District Court

Media contacts and information

The media must comply with legislation about the publication of court proceedings.

In NSW, court and tribunal hearings are generally open to the media, including newspapers, magazines, radio, television and digital media.

However, the media may not take photographs, make electronic or digital sound recordings or film within court or tribunal precincts without special permission. The media may also not publish or broadcast photographs, sound recordings or film taken within the court or tribunal precincts without permission.

See: Media recording of court proceedings policy.

Use of mobile phones or PDAs by journalists

Journalists are permitted to use mobile phones or personal digital assistants (PDAs) in court for electronic note taking, text messaging or emailing.

The mobile phone or PDA must be switched to silent and no verbal communication can be made. The court must not be disrupted in any way.

Mobile phones or PDAs can be used in court only by journalists who:

  • work for recognised media organisations

  • can provide appropriate professional identification.

See:  Policy for use of mobile telephones or PDAs in courtrooms.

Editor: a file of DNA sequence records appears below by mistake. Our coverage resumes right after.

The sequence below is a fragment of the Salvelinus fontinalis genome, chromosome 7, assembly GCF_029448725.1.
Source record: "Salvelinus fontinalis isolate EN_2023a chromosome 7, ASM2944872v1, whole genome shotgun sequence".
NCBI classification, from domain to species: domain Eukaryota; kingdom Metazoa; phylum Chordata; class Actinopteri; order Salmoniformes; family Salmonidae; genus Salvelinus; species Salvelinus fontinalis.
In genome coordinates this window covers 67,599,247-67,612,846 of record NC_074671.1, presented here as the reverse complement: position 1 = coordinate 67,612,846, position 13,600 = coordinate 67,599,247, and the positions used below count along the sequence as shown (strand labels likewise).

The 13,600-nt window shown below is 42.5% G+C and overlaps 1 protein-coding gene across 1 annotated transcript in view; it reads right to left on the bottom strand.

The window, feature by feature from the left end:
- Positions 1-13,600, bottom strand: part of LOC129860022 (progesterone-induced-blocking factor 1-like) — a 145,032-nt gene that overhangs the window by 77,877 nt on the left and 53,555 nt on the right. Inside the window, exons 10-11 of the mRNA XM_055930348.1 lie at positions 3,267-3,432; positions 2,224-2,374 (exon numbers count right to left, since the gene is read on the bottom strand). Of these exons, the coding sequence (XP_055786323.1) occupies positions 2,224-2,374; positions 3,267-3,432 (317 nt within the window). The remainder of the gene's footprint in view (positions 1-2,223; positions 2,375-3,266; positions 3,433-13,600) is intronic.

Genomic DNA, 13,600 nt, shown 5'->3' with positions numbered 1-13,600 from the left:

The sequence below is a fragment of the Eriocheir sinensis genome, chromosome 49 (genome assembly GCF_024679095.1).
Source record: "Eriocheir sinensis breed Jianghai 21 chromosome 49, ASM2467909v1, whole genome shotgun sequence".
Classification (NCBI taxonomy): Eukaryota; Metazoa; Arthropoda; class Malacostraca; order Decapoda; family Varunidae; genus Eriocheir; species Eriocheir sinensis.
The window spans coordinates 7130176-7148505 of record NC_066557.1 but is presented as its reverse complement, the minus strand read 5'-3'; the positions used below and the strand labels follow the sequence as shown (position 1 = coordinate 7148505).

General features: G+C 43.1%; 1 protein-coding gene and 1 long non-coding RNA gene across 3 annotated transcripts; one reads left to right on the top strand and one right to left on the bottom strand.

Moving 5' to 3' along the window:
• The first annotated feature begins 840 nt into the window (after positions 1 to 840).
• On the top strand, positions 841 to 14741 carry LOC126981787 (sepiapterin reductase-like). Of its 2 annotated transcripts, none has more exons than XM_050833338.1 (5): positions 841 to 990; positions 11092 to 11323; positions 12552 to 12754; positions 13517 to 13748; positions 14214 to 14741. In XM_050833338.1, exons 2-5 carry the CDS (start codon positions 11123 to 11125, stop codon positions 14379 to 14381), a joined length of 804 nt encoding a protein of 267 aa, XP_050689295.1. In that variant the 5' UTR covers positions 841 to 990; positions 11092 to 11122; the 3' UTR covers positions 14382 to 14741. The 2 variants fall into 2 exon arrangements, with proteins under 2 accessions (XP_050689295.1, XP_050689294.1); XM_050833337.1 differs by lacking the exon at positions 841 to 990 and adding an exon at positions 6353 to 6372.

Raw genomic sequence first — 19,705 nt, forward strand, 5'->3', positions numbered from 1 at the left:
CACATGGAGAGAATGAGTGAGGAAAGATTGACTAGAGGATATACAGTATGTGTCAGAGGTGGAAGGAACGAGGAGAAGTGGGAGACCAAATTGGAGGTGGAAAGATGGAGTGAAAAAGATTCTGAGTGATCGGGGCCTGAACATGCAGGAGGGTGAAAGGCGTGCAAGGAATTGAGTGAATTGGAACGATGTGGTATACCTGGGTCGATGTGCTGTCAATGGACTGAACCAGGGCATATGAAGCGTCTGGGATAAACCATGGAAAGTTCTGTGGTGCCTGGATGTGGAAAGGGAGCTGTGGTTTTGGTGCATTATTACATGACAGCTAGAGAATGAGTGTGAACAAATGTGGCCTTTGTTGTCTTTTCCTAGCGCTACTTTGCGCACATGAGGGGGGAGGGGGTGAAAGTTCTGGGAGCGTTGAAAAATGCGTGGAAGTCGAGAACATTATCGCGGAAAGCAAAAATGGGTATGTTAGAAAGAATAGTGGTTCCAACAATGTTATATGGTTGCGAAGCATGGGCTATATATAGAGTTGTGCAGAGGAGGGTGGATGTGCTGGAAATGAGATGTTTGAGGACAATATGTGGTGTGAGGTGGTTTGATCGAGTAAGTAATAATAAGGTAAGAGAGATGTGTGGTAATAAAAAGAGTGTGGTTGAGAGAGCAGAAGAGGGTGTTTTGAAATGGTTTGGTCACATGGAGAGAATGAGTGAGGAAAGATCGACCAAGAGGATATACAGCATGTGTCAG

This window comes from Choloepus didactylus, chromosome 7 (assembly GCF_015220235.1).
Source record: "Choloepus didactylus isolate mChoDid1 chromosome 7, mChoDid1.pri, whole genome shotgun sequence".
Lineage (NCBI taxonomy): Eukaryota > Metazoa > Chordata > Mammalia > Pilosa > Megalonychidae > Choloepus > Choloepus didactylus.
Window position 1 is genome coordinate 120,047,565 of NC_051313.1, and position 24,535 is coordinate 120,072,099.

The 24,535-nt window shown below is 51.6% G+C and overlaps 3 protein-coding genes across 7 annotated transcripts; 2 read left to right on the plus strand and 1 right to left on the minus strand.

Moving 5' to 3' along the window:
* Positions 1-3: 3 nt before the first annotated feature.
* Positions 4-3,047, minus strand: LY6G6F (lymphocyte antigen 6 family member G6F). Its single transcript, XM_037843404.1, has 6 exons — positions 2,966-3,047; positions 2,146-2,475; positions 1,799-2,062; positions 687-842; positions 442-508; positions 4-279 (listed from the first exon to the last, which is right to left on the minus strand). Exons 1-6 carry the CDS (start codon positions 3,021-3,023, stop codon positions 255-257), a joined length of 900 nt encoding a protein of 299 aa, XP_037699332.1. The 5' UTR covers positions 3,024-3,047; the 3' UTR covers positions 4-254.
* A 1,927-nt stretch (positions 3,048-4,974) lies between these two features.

Closed court in sensitive proceedings

In some sensitive cases, media representatives may be excluded from court proceedings. This is known as a closed court. It is up to the judge or magistrate to decide whether to close the court.

The judge can also make an order preventing the media from telling anyone about all or any part of the evidence.

The media may not identify children involved in any court hearing. Children are defined as people under the age of 18 years old. In NSW the media may also not identify people who were children at the time an offence was committed. This law also applies to missing and deceased children.

Access to court files

Media representatives can apply to access court documents and files. Please contact the relevant court or media contact for each jurisdiction.

The media must comply with legislation regarding publishing personal identifying information.

See: Identity theft and anonymisation policy.

Contempt of court and the media

Media representatives should seek legal advice from their own organisations on what is considered contempt of court.

As a broad guideline, the media should not:

  • publish information that is likely to prejudice a fair trial

  • speak to or have contact with jurors

  • report on prior convictions of defendants or accused people

  • report alleged confessions by the accused

  • make comments as distinct from reports of the court case before a judgment has been made

  • report on prior convictions of people involved in a court case

  • interfere with officers of the court or witnesses.

Contempt of court is a complex legal area and you should consult your own legal representative.

Community Justice Centres

Community Justice Centre mediations are confidential and not open to the media.

Media releases

Find the latest  media releases of the Department of Attorney General and Justice.

 

 

 

 

 

 

 

 
                                                  The information on this site is a guide only and is not legal advice - see disclaimer.